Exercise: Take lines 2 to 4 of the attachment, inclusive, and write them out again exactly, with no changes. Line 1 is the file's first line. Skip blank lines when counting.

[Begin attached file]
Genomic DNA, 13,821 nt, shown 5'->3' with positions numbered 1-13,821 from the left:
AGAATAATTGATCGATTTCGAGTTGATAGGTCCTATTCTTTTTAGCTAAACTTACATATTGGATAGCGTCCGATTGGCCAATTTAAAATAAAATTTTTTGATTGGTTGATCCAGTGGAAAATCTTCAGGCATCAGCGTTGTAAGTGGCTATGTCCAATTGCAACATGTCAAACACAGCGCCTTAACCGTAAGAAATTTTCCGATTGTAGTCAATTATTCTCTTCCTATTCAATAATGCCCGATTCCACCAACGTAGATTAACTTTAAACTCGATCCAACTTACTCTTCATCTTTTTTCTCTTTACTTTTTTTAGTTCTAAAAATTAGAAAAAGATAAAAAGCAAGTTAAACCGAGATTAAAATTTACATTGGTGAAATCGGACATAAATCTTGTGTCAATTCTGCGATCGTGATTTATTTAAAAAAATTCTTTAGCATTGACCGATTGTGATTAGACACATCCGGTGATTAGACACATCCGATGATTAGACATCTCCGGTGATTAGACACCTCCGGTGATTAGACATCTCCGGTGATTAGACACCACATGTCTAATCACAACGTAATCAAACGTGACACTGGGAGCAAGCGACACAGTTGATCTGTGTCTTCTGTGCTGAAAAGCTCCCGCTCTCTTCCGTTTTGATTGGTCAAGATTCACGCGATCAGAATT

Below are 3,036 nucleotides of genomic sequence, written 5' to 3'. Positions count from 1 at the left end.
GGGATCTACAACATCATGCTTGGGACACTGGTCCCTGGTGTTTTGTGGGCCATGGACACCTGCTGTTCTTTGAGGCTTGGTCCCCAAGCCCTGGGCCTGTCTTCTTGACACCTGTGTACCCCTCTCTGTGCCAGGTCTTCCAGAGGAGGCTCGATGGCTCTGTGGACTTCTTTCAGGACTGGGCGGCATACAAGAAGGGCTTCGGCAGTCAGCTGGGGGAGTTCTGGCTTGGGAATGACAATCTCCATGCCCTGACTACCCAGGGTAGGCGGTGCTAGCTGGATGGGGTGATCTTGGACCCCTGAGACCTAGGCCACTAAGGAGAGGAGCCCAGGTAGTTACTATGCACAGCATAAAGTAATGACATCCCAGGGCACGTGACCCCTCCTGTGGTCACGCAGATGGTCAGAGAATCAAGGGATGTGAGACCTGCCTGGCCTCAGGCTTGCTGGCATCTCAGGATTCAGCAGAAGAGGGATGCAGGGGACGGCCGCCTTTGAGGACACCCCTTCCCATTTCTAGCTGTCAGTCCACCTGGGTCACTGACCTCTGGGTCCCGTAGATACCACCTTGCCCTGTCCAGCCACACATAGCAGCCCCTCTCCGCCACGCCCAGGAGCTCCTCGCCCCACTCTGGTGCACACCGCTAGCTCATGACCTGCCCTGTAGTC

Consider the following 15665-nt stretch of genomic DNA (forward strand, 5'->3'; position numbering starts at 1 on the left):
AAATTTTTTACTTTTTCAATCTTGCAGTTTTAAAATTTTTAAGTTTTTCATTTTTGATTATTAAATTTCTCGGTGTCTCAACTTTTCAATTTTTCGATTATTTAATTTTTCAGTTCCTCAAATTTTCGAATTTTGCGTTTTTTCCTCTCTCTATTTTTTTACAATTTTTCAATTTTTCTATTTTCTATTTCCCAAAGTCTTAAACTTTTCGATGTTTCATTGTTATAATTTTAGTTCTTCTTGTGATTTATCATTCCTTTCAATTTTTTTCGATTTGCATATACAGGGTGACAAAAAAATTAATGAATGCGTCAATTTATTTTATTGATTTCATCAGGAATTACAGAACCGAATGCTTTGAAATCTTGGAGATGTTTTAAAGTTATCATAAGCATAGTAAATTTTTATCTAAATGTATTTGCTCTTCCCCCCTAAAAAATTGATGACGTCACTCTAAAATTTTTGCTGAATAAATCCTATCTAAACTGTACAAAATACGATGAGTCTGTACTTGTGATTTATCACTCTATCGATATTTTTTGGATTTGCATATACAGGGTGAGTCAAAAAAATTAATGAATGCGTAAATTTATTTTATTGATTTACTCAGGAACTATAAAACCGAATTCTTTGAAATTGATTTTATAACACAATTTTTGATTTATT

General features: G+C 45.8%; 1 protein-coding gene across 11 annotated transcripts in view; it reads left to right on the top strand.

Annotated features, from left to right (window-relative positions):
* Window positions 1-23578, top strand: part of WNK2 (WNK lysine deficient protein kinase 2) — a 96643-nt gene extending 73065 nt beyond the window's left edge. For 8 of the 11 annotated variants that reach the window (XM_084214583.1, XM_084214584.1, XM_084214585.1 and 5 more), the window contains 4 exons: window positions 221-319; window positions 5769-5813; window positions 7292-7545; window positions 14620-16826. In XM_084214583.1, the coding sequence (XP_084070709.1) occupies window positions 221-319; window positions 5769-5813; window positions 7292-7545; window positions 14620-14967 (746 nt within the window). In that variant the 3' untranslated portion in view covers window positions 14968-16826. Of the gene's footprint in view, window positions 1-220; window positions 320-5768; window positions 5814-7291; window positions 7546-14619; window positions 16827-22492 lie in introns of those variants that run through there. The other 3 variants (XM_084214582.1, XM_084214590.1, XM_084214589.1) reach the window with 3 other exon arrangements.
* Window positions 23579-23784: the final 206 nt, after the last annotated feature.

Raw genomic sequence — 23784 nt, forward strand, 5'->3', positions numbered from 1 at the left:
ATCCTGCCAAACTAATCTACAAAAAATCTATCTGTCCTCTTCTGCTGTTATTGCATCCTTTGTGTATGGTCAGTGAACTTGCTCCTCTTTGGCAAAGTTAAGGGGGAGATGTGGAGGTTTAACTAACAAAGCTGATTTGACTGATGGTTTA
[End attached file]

AGAATAATTGATCGATTTCGAGTTGATAGGTCCTATTCTTTTTAGCTAAACTTACATATTGGATAGCGTCCGATTGGCCAATTTAAAATAAAATTTTTTGATTGGTTGATCCAGTGGAAAATCTTCAGGCATCAGCGTTGTAAGTGGCTATGTCCAATTGCAACATGTCAAACACAGCGCCTTAACCGTAAGAAATTTTCCGATTGTAGTCAATTATTCTCTTCCTATTCAATAATGCCCGATTCCACCAACGTAGATTAACTTTAAACTCGATCCAACTTACTCTTCATCTTTTTTCTCTTTACTTTTTTTAGTTCTAAAAATTAGAAAAAGATAAAAAGCAAGTTAAACCGAGATTAAAATTTACATTGGTGAAATCGGACATAAATCTTGTGTCAATTCTGCGATCGTGATTTATTTAAAAAAATTCTTTAGCATTGACCGATTGTGATTAGACACATCCGGTGATTAGACACATCCGATGATTAGACATCTCCGGTGATTAGACACCTCCGGTGATTAGACATCTCCGGTGATTAGACACCACATGTCTAATCACAACGTAATCAAACGTGACACTGGGAGCAAGCGACACAGTTGATCTGTGTCTTCTGTGCTGAAAAGCTCCCGCTCTCTTCCGTTTTGATTGGTCAAGATTCACGCGATCAGAATT

Below are 3,036 nucleotides of genomic sequence, written 5' to 3'. Positions count from 1 at the left end.
GGGATCTACAACATCATGCTTGGGACACTGGTCCCTGGTGTTTTGTGGGCCATGGACACCTGCTGTTCTTTGAGGCTTGGTCCCCAAGCCCTGGGCCTGTCTTCTTGACACCTGTGTACCCCTCTCTGTGCCAGGTCTTCCAGAGGAGGCTCGATGGCTCTGTGGACTTCTTTCAGGACTGGGCGGCATACAAGAAGGGCTTCGGCAGTCAGCTGGGGGAGTTCTGGCTTGGGAATGACAATCTCCATGCCCTGACTACCCAGGGTAGGCGGTGCTAGCTGGATGGGGTGATCTTGGACCCCTGAGACCTAGGCCACTAAGGAGAGGAGCCCAGGTAGTTACTATGCACAGCATAAAGTAATGACATCCCAGGGCACGTGACCCCTCCTGTGGTCACGCAGATGGTCAGAGAATCAAGGGATGTGAGACCTGCCTGGCCTCAGGCTTGCTGGCATCTCAGGATTCAGCAGAAGAGGGATGCAGGGGACGGCCGCCTTTGAGGACACCCCTTCCCATTTCTAGCTGTCAGTCCACCTGGGTCACTGACCTCTGGGTCCCGTAGATACCACCTTGCCCTGTCCAGCCACACATAGCAGCCCCTCTCCGCCACGCCCAGGAGCTCCTCGCCCCACTCTGGTGCACACCGCTAGCTCATGACCTGCCCTGTAGTC